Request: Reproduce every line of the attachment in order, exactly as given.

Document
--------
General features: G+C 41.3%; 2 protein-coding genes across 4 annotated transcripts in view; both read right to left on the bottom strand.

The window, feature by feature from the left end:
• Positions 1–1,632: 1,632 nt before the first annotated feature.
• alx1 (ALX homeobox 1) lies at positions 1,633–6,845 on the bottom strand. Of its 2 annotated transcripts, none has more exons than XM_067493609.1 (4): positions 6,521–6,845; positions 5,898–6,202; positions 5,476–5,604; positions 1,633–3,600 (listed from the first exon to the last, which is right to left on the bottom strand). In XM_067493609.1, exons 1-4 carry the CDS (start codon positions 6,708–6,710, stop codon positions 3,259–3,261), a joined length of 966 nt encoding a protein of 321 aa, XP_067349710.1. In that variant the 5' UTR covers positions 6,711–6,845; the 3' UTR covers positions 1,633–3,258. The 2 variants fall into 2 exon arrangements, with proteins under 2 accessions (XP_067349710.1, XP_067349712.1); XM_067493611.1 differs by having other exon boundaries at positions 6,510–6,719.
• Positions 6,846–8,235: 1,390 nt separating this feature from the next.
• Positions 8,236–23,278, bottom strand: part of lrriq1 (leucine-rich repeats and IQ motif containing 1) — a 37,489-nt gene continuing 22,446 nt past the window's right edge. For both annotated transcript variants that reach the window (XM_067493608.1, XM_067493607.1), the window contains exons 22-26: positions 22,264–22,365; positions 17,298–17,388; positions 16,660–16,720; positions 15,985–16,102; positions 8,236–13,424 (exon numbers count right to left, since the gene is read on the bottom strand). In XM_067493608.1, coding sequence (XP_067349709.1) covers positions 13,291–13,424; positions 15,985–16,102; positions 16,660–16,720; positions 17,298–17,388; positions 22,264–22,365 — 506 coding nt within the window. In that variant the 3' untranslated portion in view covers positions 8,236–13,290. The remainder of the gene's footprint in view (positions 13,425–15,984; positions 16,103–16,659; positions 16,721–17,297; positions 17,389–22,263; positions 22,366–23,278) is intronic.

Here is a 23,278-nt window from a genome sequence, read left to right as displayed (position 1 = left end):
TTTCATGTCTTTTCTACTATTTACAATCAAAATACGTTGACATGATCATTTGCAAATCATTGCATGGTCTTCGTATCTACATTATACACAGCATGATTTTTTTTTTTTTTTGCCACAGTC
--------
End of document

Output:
General features: G+C 41.3%; 2 protein-coding genes across 4 annotated transcripts in view; both read right to left on the bottom strand.

The window, feature by feature from the left end:
• Positions 1–1,632: 1,632 nt before the first annotated feature.
• alx1 (ALX homeobox 1) lies at positions 1,633–6,845 on the bottom strand. Of its 2 annotated transcripts, none has more exons than XM_067493609.1 (4): positions 6,521–6,845; positions 5,898–6,202; positions 5,476–5,604; positions 1,633–3,600 (listed from the first exon to the last, which is right to left on the bottom strand). In XM_067493609.1, exons 1-4 carry the CDS (start codon positions 6,708–6,710, stop codon positions 3,259–3,261), a joined length of 966 nt encoding a protein of 321 aa, XP_067349710.1. In that variant the 5' UTR covers positions 6,711–6,845; the 3' UTR covers positions 1,633–3,258. The 2 variants fall into 2 exon arrangements, with proteins under 2 accessions (XP_067349710.1, XP_067349712.1); XM_067493611.1 differs by having other exon boundaries at positions 6,510–6,719.
• Positions 6,846–8,235: 1,390 nt separating this feature from the next.
• Positions 8,236–23,278, bottom strand: part of lrriq1 (leucine-rich repeats and IQ motif containing 1) — a 37,489-nt gene continuing 22,446 nt past the window's right edge. For both annotated transcript variants that reach the window (XM_067493608.1, XM_067493607.1), the window contains exons 22-26: positions 22,264–22,365; positions 17,298–17,388; positions 16,660–16,720; positions 15,985–16,102; positions 8,236–13,424 (exon numbers count right to left, since the gene is read on the bottom strand). In XM_067493608.1, coding sequence (XP_067349709.1) covers positions 13,291–13,424; positions 15,985–16,102; positions 16,660–16,720; positions 17,298–17,388; positions 22,264–22,365 — 506 coding nt within the window. In that variant the 3' untranslated portion in view covers positions 8,236–13,290. The remainder of the gene's footprint in view (positions 13,425–15,984; positions 16,103–16,659; positions 16,721–17,297; positions 17,389–22,263; positions 22,366–23,278) is intronic.

Here is a 23,278-nt window from a genome sequence, read left to right as displayed (position 1 = left end):
TTTCATGTCTTTTCTACTATTTACAATCAAAATACGTTGACATGATCATTTGCAAATCATTGCATGGTCTTCGTATCTACATTATACACAGCATGATTTTTTTTTTTTTTTGCCACAGTC